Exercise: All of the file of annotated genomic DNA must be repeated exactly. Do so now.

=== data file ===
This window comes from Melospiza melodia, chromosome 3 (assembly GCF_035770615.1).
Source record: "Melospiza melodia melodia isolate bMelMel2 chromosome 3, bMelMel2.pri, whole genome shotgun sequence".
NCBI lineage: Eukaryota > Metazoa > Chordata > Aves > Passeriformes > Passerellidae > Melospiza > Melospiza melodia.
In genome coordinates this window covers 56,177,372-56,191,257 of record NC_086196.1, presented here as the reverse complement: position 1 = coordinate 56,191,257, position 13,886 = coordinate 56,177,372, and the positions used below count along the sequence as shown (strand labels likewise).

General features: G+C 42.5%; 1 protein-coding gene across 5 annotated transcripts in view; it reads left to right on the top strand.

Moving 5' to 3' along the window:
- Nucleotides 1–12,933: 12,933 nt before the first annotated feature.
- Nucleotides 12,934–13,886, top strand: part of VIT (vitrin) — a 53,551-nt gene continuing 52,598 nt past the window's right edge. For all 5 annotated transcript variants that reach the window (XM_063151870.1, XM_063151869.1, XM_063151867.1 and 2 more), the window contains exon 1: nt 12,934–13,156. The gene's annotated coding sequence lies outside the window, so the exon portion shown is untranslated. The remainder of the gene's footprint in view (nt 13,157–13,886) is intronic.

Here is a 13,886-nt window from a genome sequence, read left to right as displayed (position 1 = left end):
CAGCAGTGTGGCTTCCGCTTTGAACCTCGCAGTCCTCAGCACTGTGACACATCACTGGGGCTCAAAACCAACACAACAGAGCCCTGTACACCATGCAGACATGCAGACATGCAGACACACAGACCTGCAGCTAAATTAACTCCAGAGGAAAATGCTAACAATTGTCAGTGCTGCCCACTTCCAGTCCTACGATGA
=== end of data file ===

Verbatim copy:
This window comes from Melospiza melodia, chromosome 3 (assembly GCF_035770615.1).
Source record: "Melospiza melodia melodia isolate bMelMel2 chromosome 3, bMelMel2.pri, whole genome shotgun sequence".
NCBI lineage: Eukaryota > Metazoa > Chordata > Aves > Passeriformes > Passerellidae > Melospiza > Melospiza melodia.
In genome coordinates this window covers 56,177,372-56,191,257 of record NC_086196.1, presented here as the reverse complement: position 1 = coordinate 56,191,257, position 13,886 = coordinate 56,177,372, and the positions used below count along the sequence as shown (strand labels likewise).

General features: G+C 42.5%; 1 protein-coding gene across 5 annotated transcripts in view; it reads left to right on the top strand.

Moving 5' to 3' along the window:
- Nucleotides 1–12,933: 12,933 nt before the first annotated feature.
- Nucleotides 12,934–13,886, top strand: part of VIT (vitrin) — a 53,551-nt gene continuing 52,598 nt past the window's right edge. For all 5 annotated transcript variants that reach the window (XM_063151870.1, XM_063151869.1, XM_063151867.1 and 2 more), the window contains exon 1: nt 12,934–13,156. The gene's annotated coding sequence lies outside the window, so the exon portion shown is untranslated. The remainder of the gene's footprint in view (nt 13,157–13,886) is intronic.

Here is a 13,886-nt window from a genome sequence, read left to right as displayed (position 1 = left end):
CAGCAGTGTGGCTTCCGCTTTGAACCTCGCAGTCCTCAGCACTGTGACACATCACTGGGGCTCAAAACCAACACAACAGAGCCCTGTACACCATGCAGACATGCAGACATGCAGACACACAGACCTGCAGCTAAATTAACTCCAGAGGAAAATGCTAACAATTGTCAGTGCTGCCCACTTCCAGTCCTACGATGA